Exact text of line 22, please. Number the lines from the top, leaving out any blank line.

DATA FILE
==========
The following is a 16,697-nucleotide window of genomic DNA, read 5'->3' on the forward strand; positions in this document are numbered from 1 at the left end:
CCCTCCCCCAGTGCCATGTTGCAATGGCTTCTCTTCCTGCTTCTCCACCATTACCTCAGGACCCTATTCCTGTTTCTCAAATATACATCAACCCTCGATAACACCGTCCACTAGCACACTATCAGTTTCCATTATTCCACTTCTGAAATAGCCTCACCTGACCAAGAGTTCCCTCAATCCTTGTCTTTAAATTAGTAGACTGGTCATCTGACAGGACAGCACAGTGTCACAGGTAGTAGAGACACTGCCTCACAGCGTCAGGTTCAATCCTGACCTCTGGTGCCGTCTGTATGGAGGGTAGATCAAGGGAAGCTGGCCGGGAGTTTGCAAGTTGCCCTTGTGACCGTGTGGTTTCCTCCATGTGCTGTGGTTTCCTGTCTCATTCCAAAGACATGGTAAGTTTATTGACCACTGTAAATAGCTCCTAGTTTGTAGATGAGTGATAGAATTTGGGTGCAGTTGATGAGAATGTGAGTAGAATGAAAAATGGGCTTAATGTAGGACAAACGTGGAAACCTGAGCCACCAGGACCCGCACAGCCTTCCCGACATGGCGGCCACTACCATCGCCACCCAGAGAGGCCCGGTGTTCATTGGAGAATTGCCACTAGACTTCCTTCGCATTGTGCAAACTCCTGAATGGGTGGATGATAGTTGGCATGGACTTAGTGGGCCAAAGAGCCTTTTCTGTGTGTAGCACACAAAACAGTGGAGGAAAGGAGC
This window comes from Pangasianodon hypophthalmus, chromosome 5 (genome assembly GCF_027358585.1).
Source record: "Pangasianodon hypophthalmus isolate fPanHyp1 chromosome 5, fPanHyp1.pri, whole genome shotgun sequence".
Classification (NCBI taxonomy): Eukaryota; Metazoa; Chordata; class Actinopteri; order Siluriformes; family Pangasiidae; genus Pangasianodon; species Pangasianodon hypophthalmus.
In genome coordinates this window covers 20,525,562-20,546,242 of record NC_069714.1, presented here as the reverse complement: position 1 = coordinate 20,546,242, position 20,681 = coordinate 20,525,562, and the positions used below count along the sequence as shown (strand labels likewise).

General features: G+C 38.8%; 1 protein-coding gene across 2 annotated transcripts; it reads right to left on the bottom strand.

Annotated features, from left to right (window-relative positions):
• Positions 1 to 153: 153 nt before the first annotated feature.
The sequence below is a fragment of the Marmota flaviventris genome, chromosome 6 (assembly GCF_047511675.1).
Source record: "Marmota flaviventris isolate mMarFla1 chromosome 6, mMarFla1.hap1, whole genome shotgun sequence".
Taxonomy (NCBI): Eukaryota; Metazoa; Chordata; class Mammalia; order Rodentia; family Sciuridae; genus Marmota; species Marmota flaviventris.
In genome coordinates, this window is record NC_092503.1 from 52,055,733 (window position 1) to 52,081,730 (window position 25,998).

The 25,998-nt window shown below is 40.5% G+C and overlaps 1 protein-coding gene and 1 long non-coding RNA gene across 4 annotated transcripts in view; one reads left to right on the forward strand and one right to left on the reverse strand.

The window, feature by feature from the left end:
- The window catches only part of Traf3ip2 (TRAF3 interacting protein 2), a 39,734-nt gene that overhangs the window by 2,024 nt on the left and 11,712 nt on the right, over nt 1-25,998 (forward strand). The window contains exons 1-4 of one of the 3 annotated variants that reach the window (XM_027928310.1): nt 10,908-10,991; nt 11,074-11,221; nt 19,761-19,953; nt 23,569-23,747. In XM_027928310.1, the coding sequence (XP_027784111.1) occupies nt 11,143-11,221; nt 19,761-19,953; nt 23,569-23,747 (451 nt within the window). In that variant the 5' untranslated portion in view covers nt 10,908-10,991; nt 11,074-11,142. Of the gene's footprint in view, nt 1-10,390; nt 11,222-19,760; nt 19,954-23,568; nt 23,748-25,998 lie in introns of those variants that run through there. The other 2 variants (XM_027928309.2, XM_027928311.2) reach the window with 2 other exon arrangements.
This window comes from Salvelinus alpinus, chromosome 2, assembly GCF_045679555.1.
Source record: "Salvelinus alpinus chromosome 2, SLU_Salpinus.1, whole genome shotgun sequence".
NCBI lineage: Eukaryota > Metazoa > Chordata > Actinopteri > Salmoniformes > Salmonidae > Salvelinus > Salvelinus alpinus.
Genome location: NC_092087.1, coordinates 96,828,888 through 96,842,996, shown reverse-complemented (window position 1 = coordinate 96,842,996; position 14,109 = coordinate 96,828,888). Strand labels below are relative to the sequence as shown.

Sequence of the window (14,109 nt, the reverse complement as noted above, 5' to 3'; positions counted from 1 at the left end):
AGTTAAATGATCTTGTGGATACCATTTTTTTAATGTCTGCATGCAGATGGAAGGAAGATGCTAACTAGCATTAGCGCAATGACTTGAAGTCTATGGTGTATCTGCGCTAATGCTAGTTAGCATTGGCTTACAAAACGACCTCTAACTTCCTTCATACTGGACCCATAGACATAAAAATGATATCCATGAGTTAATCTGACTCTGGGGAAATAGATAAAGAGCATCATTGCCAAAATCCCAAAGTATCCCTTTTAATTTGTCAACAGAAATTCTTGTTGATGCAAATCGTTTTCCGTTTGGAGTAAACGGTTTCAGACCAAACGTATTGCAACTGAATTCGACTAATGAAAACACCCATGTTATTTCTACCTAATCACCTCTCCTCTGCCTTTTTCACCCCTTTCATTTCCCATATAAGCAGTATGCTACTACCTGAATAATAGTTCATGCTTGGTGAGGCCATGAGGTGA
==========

AGTTAAATGATCTTGTGGATACCATTTTTTTAATGTCTGCATGCAGATGGAAGGAAGATGCTAACTAGCATTAGCGCAATGACTTGAAGTCTATGGTGTATCTGCGCTAATGCTAGTTAGCATTGGCTTACAAAACGACCTCTAACTTCCTTCATACTGGACCCATAGACATAAAAATGATATCCATGAGTTAATCTGACTCTGGGGAAATAGATAAAGAGCATCATTGCCAAAATCCCAAAGTATCCCTTTTAATTTGTCAACAGAAATTCTTGTTGATGCAAATCGTTTTCCGTTTGGAGTAAACGGTTTCAGACCAAACGTATTGCAACTGAATTCGACTAATGAAAACACCCATGTTATTTCTACCTAATCACCTCTCCTCTGCCTTTTTCACCCCTTTCATTTCCCATATAAGCAGTATGCTACTACCTGAATAATAGTTCATGCTTGGTGAGGCCATGAGGTGA